The Local Coordination Committees (LCCs), which make up a grassroots network of activists based both inside and outside Syria, have opposed the mostly exiled SNC leadership for failing to integrate and represent the various factions of the opposition movement and for monopolizing the movement's decision-making process.
Numerous matters divide the Syrian opposition. One of the main points of contention between the SNC and the LCCs is the Syrian Muslim Brotherhood's perceived domination of the SNC. The Muslim Brotherhood is the only Syrian opposition group that had a reasonably well-organized network prior to the uprising. Though Ghalioun, a Paris-based secular exile, shares the LCCs' concern about the Brotherhood's influence over the SNC, many of the LCCs' Syrian activists lobbied for George Sabra, a Christian, to lead the SNC so as to attract more religious minorities to the opposition movement and to assuage fears that a post-al Assad Syria would mean Sunni domination via the Brotherhood.
Outside players also have reservations about the Syrian Muslim Brotherhood. Saudi Arabia fears the regional ascent of the Muslim Brotherhood and its republican form of Islamism. Even so, Riyadh has reluctantly cooperated with the Muslim Brotherhood in both Egypt and Syria while simultaneously working to keep the Brotherhood's political gains from undermining the Saudi regime. As a result, Saudi Arabia has discouraged politically driven Islamism and has instead endorsed a more rigid version of Salafist Islamism to keep the Islamist political scene divided.
The Saudi preference for backing Salafists to contain the Muslim Brotherhood suggests that a recently reported influx of money and weapons heading from the Gulf Arab states to the Syrian rebel forces is likely intended for the Salafists, rather than the Brotherhood-dominated SNC and the LCC network. Stratfor has received a number of indications that Saudi-backed Salafists are increasing their presence in northern Lebanon to aid the Syrian insurgency.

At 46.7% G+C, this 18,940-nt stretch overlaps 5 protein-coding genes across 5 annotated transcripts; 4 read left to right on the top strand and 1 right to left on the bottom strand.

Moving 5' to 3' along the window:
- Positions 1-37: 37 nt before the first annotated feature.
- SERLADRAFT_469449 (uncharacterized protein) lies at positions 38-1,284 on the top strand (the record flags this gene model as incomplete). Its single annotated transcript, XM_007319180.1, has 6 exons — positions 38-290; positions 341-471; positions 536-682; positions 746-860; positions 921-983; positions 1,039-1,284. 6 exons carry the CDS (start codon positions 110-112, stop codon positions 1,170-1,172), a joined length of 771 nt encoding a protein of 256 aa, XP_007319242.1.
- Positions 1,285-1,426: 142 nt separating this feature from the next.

Such a strategy carries significant risks. Even though the Saudis prefer Salafists over the Muslim Brotherhood, the Salafists lack the political foundation that the Brotherhood uses in its bid to integrate into Syrian society. Saudi Arabia does not want to see Salafists develop a similar grounding in electoral politics, one that could lead the Saudi religious establishment to make political demands that threaten the Saudi monarchy. In another risk, Salafists who have shunned Brotherhood-style electoral politics are more likely to turn to jihadism. Jubhat al Nasra, which is emerging as the premier jihadist group in the Syrian rebellion and has claimed responsibility for the majority of large improvised explosive device attacks against Syrian security and intelligence targets, embodies the gradually expanding jihadist presence in Syria.